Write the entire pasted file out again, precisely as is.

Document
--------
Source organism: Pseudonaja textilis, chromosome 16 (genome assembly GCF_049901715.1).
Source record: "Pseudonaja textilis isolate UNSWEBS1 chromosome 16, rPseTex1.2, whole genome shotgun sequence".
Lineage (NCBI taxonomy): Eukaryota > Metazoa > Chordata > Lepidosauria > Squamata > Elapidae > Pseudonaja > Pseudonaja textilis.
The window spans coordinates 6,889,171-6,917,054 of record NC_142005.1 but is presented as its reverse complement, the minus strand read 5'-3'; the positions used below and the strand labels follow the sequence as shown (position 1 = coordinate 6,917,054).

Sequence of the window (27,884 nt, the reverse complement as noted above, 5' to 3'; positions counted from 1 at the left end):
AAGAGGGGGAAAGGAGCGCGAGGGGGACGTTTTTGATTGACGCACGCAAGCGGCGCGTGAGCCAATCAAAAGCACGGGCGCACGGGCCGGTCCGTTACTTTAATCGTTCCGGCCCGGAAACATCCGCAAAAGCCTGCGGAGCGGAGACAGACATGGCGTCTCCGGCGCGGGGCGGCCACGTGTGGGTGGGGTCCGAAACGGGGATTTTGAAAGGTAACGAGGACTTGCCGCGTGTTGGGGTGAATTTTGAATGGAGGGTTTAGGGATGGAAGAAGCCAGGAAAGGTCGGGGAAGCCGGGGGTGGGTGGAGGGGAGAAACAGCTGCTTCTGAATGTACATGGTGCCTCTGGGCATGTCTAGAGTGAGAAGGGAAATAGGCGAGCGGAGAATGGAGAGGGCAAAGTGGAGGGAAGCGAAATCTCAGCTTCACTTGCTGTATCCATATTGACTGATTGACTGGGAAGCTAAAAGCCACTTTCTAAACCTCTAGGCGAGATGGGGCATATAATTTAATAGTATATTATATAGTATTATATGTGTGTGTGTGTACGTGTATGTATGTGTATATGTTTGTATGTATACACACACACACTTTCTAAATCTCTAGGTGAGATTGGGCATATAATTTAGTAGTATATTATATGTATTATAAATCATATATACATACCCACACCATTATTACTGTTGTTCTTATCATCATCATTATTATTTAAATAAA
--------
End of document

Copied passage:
Source organism: Pseudonaja textilis, chromosome 16 (genome assembly GCF_049901715.1).
Source record: "Pseudonaja textilis isolate UNSWEBS1 chromosome 16, rPseTex1.2, whole genome shotgun sequence".
Lineage (NCBI taxonomy): Eukaryota > Metazoa > Chordata > Lepidosauria > Squamata > Elapidae > Pseudonaja > Pseudonaja textilis.
The window spans coordinates 6,889,171-6,917,054 of record NC_142005.1 but is presented as its reverse complement, the minus strand read 5'-3'; the positions used below and the strand labels follow the sequence as shown (position 1 = coordinate 6,917,054).

Sequence of the window (27,884 nt, the reverse complement as noted above, 5' to 3'; positions counted from 1 at the left end):
AAGAGGGGGAAAGGAGCGCGAGGGGGACGTTTTTGATTGACGCACGCAAGCGGCGCGTGAGCCAATCAAAAGCACGGGCGCACGGGCCGGTCCGTTACTTTAATCGTTCCGGCCCGGAAACATCCGCAAAAGCCTGCGGAGCGGAGACAGACATGGCGTCTCCGGCGCGGGGCGGCCACGTGTGGGTGGGGTCCGAAACGGGGATTTTGAAAGGTAACGAGGACTTGCCGCGTGTTGGGGTGAATTTTGAATGGAGGGTTTAGGGATGGAAGAAGCCAGGAAAGGTCGGGGAAGCCGGGGGTGGGTGGAGGGGAGAAACAGCTGCTTCTGAATGTACATGGTGCCTCTGGGCATGTCTAGAGTGAGAAGGGAAATAGGCGAGCGGAGAATGGAGAGGGCAAAGTGGAGGGAAGCGAAATCTCAGCTTCACTTGCTGTATCCATATTGACTGATTGACTGGGAAGCTAAAAGCCACTTTCTAAACCTCTAGGCGAGATGGGGCATATAATTTAATAGTATATTATATAGTATTATATGTGTGTGTGTGTACGTGTATGTATGTGTATATGTTTGTATGTATACACACACACACTTTCTAAATCTCTAGGTGAGATTGGGCATATAATTTAGTAGTATATTATATGTATTATAAATCATATATACATACCCACACCATTATTACTGTTGTTCTTATCATCATCATTATTATTTAAATAAA